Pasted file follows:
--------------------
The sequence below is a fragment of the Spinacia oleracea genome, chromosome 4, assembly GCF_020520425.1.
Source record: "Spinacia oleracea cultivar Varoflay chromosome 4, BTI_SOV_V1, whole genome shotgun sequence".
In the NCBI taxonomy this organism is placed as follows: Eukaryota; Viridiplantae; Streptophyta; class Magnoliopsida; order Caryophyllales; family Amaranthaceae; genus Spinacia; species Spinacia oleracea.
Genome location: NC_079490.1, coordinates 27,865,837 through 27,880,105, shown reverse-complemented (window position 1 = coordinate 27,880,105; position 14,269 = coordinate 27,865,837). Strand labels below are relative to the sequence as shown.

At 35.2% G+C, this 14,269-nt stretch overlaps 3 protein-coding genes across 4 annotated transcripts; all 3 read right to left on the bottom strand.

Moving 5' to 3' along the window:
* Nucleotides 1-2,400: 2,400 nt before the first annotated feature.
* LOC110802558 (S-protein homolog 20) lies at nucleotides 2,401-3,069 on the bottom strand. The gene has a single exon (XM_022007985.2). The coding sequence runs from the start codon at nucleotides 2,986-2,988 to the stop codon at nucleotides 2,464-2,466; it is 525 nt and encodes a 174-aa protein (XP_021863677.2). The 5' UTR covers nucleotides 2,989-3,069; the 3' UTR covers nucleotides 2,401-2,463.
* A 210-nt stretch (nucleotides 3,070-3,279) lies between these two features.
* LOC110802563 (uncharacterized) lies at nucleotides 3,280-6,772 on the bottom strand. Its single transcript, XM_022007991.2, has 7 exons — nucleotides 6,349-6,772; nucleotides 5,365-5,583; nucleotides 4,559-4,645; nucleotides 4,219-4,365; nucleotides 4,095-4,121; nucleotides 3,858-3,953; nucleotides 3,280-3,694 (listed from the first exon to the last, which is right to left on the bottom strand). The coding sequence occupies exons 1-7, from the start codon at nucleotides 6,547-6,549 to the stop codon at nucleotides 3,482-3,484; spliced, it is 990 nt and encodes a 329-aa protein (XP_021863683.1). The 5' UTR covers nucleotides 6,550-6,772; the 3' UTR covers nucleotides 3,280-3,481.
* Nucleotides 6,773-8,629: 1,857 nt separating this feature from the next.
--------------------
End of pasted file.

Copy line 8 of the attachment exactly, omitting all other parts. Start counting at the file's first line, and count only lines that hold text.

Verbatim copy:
* LOC110802558 (S-protein homolog 20) lies at nucleotides 2,401-3,069 on the bottom strand. The gene has a single exon (XM_022007985.2). The coding sequence runs from the start codon at nucleotides 2,986-2,988 to the stop codon at nucleotides 2,464-2,466; it is 525 nt and encodes a 174-aa protein (XP_021863677.2). The 5' UTR covers nucleotides 2,989-3,069; the 3' UTR covers nucleotides 2,401-2,463.